Mapmakers mock voters, fairness

January 30, 2002|By Ellen Sauerbrey

YOU'VE GOT to give it to Parris Glendening and his court jesters. They know how to crack a joke. They have finally released their long-awaited congressional reapportionment map for Maryland. It has to be a joke! A very slick joke. But the punch line is a sharp left hook to the solar plexus of Maryland voters.

They have sliced and diced counties and packed and smacked Republican voters in hopes of changing the current 4-4 congressional district balance to a 6-2 Democratic edge.

The proposed map looks like an incomprehensible jigsaw puzzle. The rules of the game: Pack as many Republicans as possible into two districts to make it hard for a Republican to win any of the remaining six.

U.S. Rep. Roscoe Bartlett's 6th District would run from West Virginia to the Susquehanna River, gobbling up tasty Republican morsels in northern Baltimore, Harford, Montgomery and Howard Counties. Rep. Wayne Gilchrest's new digs begin in Ocean City, plunge through the center of Harford County and lunge across Baltimore County to Mays Chapel, looking like a monstrous blue crab with outstretched claws.

The claws of the 1st Congressional District on the Eastern Shore just happen to take in the central Baltimore County homes of Rep. Bob Ehrlich and yours truly.

The new 2nd Congressional District weaves and bobs across southern Harford County, eastern Baltimore County and consumes bits and pieces of central and western Baltimore County and Baltimore City, carefully skirting Republican neighborhoods, wherever possible. Every attempt has been made to convert this Republican district into a Democratic district tailored for Dutch Ruppersberger, the Baltimore County executive.

Baltimore County is chopped up into five congressional districts, while neighboring Harford County is cut into thirds and Anne Arundel County into quarters.

Rep. Ben Cardin, a Democrat, must be wondering what he did to aggravate his vindictive governor. The 3rd Congressional District is certainly the most creative bit of map drawing and may become one of the most competitive districts. His heavily Democratic base in Pikesville appears to be offset with indigestible hunks of Republicans in western Howard and Anne Arundel counties. Connecting the pieces of this weirdly shaped phenomenon, and wrapping it around the 7th District, is a strip of Baltimore City about as wide as a two-lane highway.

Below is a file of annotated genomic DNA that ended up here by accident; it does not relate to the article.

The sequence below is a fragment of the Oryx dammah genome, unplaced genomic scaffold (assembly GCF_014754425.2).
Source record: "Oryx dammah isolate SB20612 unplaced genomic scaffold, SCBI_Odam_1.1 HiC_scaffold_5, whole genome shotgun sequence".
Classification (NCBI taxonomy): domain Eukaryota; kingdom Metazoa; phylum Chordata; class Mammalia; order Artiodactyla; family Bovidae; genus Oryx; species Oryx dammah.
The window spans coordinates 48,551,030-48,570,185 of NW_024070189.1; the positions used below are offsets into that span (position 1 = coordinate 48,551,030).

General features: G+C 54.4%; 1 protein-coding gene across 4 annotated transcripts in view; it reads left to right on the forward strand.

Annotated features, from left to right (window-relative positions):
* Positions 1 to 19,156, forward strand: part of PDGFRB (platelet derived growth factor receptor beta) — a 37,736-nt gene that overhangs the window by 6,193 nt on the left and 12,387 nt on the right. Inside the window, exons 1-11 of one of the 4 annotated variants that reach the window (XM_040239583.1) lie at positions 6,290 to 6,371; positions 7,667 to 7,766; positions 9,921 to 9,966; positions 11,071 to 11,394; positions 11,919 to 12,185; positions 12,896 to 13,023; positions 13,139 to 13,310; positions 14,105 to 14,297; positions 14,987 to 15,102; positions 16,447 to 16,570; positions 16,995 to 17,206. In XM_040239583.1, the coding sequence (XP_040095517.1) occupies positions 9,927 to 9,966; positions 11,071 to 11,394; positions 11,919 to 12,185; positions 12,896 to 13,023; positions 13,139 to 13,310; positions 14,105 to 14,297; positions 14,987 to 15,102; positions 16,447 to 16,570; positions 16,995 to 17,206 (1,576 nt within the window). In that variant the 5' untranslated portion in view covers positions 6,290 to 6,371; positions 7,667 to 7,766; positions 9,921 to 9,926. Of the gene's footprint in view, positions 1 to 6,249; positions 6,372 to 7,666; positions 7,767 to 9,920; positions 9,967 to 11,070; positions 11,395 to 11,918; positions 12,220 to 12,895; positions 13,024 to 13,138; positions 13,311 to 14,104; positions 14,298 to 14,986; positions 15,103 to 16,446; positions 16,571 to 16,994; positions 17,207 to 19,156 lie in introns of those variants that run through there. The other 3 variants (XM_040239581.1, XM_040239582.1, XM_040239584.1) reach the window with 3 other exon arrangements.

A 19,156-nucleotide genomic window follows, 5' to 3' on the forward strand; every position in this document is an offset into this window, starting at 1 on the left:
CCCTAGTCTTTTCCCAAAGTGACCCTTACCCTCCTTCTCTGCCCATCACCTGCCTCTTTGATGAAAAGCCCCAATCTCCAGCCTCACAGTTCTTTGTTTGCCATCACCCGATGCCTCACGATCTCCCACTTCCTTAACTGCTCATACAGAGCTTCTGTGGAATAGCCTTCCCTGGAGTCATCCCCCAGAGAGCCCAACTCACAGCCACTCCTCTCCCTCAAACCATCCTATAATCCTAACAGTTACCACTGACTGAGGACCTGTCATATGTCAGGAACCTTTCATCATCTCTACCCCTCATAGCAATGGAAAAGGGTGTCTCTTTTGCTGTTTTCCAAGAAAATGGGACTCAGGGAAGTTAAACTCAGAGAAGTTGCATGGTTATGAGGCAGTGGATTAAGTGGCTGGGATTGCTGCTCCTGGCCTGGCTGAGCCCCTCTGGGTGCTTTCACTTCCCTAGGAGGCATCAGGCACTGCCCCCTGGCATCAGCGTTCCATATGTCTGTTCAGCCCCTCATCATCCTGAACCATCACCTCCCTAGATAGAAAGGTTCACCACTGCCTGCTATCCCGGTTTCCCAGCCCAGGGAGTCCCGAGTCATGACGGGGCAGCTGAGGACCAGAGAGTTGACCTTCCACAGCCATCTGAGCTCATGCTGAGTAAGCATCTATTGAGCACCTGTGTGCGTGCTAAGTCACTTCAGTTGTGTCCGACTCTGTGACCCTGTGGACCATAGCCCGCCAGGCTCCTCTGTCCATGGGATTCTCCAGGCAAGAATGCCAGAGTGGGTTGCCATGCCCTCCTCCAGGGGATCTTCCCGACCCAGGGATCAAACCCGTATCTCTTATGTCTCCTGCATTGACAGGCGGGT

Surprisingly, the map does not accommodate the two Democratic congressional wannabes, Del. Mark Shriver and Sen. Chris Van Hollen, who will have to fight over the same Montgomery County 8th District currently occupied by Connie Morella. Congresswoman Morella has lost some of her more heavily Republican precincts and in return has been given a swath of Montgomery and Prince George's counties bordering Washington, significantly increasing the Democratic registration advantage.

The Democratic National Committee ordered the local powers that be to create a 6-2 map. They have certainly accommodated that demand, but it is at the expense of any rationality or fairness.

Thanks to the age of computerization, it is now easy to plug in voting history and Census data and manipulate the numbers to achieve a precise objective. No respect is given to subdivision or geographical boundaries. No attempt is made to create districts that are compact or contiguous. This process is about one thing and only one thing - raw political power that is determined to wipe out any vestiges of competition to Maryland's one-party control.

Massachusetts Gov. Elbridge Gerry, whose party drew a district resembling a salamander in 1812, gave us the term "gerrymandering." Maryland map drawers have done him one better.

Ellen Sauerbrey is a former Republican leader of the Maryland House of Delegates and twice was her party's candidate for governor.

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